There was a time in which I found myself grieving the loss of someone I loved with every single beat of my heart: my mother. That was the moment when I realized that pain, in every shape or form, is inevitable.
I lost my mother when I was 18 years old. A not-a-girl-not-yet-a-woman trying to figure out what life was about. I was in my inner search of adulthood, and I had so much on my plate at the moment that the last thing I could bear was death. But it happened anyway.
She suffered from a heart disease, which led her lungs to collapse, and after nine years developing several chronic diseases, she passed away.
I felt somewhat guilty. I convinced myself that I could have spent more time with her while she was around. But of course, I prefered to be alone or hanging out with my friends instead, doing meaningless things that 10 years later didn’t matter at all. Trust me on this one.
I felt guilty because I thought that I could have been kinder; I could have listened to every word she had to say, every story, every song. I could have said no to an all-nighter with my friends who are not even my friends anymore. I could have spent a whole day with her, having her favorite food and laughing at her jokes. But I didn’t, and that made me feel miserable. There were so many I should have’s and I would have’s.
I couldn’t seem to find relief, and I kept blaming myself. The next thing I knew, I shut myself off and didn’t let anyone else know about the enormous pain I was dealing with. I quit going to the places I used to go with her because I truly believed that if I did, all of the painful memories were going to emerge from the foggy scenery. I used to change her favorite song whenever it came on the radio, eluding the teary eyes. I couldn’t understand why, but even her name made me mad. Ironically, we shared the same name.
I woke up one morning feeling like I had no memories with her. It was a strange feeling, almost as if the previous night two men wearing black suits came into my room in my sleep, neuralyzed me, and erased my memory. It was kind of recomforting for some time, until it hit me again. Out of nowhere, I remembered a Sunday in the backyard playing with my little sister and I could sense her. I remembered my mom holding a digital camera, recording the moment, because somehow she knew she was going to die.
I grew the idea in my mind that I could have been a better daughter; I could have done more. I used to tell myself hurtful words and ended up believing them—or even worse, owning them. But after several years, I realized that it was hard and unjust, and even though it’s hard to understand it that way, I acted according to my very own consciousness at the moment, I just didn’t know. To be fair to my adult self, that’s not how life works; it is not a test that you can cheat on, and you don’t get a booklet with all the answers.
It took me eight years to forgive myself for whatever harm I did to my mother. It took me eight years to let go of the fact that somehow I was wishing for her to leave, to quit the suffering, to die. I had to live with the idea of being a wicked daughter. But the truth is that I wasn’t. Yes, I could have done things differently. Better. But I didn’t know how to. I was an 18-year-old dealing with major depression, surviving many suicide attempts, and grappling with the scientific fact that I was going to wake up one day motherless. As I said before, I had so much on my plate and so little hunger.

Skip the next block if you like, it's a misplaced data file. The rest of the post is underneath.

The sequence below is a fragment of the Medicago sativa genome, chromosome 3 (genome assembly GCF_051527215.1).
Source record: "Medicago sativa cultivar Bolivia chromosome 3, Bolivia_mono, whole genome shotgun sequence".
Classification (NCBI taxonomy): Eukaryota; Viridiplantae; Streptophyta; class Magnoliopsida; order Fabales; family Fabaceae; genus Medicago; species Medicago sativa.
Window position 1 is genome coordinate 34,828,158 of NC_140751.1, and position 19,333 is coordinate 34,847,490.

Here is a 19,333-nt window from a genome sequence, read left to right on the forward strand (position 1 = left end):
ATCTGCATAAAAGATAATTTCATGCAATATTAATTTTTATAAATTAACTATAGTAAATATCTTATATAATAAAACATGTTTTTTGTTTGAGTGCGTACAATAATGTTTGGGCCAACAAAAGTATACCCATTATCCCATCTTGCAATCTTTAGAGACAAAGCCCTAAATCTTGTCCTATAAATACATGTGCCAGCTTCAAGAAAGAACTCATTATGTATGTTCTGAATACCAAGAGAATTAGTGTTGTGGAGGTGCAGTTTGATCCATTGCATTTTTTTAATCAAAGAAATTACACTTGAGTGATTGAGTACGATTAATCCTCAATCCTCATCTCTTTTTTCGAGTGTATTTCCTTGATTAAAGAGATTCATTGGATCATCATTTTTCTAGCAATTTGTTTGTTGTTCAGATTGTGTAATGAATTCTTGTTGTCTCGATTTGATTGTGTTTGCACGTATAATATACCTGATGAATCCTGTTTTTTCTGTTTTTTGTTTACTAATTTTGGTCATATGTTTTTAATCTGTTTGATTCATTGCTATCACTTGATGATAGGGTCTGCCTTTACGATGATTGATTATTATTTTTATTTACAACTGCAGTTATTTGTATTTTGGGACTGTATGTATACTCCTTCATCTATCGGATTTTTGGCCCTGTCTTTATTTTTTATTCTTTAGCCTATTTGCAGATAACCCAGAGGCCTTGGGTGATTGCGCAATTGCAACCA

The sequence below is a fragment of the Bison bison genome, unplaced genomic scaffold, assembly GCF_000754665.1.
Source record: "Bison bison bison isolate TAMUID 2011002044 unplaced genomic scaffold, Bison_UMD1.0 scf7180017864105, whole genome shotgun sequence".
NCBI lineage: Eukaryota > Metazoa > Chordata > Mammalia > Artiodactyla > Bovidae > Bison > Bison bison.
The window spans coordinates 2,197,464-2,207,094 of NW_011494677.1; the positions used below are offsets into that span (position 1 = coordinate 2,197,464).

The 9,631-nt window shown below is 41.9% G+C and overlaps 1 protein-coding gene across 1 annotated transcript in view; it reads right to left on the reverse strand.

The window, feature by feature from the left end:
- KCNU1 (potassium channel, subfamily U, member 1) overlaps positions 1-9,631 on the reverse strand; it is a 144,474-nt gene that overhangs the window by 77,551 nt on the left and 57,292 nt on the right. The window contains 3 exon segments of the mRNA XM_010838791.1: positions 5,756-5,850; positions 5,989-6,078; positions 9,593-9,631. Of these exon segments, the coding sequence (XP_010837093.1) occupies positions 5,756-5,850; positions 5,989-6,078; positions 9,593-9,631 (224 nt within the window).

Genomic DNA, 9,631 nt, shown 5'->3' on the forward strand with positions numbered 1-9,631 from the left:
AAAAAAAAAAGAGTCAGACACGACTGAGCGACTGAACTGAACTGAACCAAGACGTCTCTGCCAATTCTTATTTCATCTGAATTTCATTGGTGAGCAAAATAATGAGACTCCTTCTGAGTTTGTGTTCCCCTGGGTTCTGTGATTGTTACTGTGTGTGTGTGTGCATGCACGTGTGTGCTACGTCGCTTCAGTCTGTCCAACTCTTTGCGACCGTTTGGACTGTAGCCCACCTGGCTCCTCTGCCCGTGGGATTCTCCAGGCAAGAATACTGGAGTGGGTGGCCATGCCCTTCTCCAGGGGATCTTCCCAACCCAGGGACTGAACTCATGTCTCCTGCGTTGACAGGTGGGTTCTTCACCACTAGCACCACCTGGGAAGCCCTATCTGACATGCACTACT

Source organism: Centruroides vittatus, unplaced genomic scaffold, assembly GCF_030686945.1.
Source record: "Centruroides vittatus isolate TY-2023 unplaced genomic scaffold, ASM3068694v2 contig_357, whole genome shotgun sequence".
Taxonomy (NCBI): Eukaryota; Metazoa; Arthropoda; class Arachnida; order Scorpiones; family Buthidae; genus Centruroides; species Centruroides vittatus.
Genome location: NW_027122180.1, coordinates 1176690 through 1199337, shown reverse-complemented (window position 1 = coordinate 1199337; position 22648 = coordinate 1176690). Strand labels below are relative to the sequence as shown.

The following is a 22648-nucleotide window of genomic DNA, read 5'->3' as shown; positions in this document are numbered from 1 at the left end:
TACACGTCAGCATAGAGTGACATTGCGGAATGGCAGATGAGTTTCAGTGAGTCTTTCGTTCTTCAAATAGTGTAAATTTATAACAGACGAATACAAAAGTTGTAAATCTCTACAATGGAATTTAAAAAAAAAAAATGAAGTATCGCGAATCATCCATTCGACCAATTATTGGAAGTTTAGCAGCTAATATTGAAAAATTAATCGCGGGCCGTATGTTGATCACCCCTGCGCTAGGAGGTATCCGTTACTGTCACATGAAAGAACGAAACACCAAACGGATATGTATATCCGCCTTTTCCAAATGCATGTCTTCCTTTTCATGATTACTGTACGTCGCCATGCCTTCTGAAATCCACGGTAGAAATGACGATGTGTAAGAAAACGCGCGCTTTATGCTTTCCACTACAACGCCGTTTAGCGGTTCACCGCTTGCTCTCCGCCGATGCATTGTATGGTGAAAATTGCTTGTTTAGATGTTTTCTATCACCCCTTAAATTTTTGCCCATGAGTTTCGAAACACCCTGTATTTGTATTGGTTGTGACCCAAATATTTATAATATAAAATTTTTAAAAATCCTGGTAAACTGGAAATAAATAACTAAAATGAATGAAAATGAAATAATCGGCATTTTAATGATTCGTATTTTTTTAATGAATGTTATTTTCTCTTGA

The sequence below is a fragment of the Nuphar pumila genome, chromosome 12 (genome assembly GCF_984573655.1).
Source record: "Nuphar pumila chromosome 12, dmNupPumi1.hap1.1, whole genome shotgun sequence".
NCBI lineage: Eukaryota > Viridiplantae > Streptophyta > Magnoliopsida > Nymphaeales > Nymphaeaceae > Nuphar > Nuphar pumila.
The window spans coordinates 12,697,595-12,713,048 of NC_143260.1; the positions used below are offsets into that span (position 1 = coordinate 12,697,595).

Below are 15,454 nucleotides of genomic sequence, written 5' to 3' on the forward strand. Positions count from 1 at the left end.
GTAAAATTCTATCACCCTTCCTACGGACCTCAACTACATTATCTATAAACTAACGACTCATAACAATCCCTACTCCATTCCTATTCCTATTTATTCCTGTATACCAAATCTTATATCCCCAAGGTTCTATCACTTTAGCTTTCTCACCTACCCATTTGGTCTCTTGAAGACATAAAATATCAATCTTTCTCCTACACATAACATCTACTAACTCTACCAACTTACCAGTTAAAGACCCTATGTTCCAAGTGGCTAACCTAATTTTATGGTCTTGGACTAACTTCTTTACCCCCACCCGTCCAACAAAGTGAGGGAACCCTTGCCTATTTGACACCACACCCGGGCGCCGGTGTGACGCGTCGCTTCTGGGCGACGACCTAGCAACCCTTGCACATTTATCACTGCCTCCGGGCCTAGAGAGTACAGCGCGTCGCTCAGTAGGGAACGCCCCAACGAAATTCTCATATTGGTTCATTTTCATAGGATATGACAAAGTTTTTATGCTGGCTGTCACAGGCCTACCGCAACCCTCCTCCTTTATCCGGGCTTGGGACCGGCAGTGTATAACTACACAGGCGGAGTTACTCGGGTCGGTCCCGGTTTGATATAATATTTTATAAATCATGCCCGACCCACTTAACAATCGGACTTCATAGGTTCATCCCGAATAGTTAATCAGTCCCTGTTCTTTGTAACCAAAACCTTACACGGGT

Eight years later, after many sessions with different therapists, I was able to forgive myself. I really thought that it was a losing battle, that I would never have the courage and the tools to do it. And I did. I finally did it.
I remember dreaming of her every day during those eight years. Every. Single. Day. I just couldn’t seem to catch a break, and it was deeply exhausting. I would wake up brokenhearted, and every morning was the same. I was so angry at her that I would pray for her to go away.
It’s been an uphill battle; it has taken so much time, therapy, and forgiveness. But I’ve learned little by little that I am not the monster I thought I was. My grief started at some point during the nine years I saw my mother suffering. It didn’t start the day she died, but I didn’t know. I had buried her ahead of time, so many years before her actual burial. And I punished myself for that. The spiritually and emotionally grown woman that I am today sees me with love and compassion and knows that I loved my mother very much in my own way. I loved her and I will love her forever.
I know now that she loved me too. I am certain of that and nothing will ever make me doubt it. But the most important lesson I have learned throughout this process is not to be so hard on myself, to let go of the things I can’t change and to forgive myself about my mistakes. When you lose a person you love, you are dealing with the grief of losing them, and the grief of losing the version of yourself in which they were around. You are learning how to face life without them; you don’t have all the answers.
I learned the hard way that the only way out of pain and misery is to go through it. I had to face everything that I was avoiding in order to heal.
Believe me, time will heal your soul, I know because it healed mine. Now, whenever I think of my mom, I’m not angry anymore. I feel her love. I know she is and will always be close to my heart. I know now that, together or apart, our loved ones will always belong there.